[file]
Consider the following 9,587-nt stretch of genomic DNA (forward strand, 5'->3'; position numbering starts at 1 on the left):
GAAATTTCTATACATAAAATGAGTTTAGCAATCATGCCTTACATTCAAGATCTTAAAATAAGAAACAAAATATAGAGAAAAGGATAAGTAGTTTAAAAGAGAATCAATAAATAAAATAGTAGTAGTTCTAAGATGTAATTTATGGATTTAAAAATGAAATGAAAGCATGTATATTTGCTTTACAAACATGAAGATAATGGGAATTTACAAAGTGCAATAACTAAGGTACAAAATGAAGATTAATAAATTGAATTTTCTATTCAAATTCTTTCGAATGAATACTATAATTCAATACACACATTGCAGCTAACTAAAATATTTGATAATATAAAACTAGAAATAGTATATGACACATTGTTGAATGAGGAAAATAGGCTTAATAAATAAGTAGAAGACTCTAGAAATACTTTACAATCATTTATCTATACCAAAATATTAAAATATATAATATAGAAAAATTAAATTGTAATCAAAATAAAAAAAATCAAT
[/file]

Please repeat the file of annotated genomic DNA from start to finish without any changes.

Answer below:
Consider the following 9,587-nt stretch of genomic DNA (forward strand, 5'->3'; position numbering starts at 1 on the left):
GAAATTTCTATACATAAAATGAGTTTAGCAATCATGCCTTACATTCAAGATCTTAAAATAAGAAACAAAATATAGAGAAAAGGATAAGTAGTTTAAAAGAGAATCAATAAATAAAATAGTAGTAGTTCTAAGATGTAATTTATGGATTTAAAAATGAAATGAAAGCATGTATATTTGCTTTACAAACATGAAGATAATGGGAATTTACAAAGTGCAATAACTAAGGTACAAAATGAAGATTAATAAATTGAATTTTCTATTCAAATTCTTTCGAATGAATACTATAATTCAATACACACATTGCAGCTAACTAAAATATTTGATAATATAAAACTAGAAATAGTATATGACACATTGTTGAATGAGGAAAATAGGCTTAATAAATAAGTAGAAGACTCTAGAAATACTTTACAATCATTTATCTATACCAAAATATTAAAATATATAATATAGAAAAATTAAATTGTAATCAAAATAAAAAAAATCAAT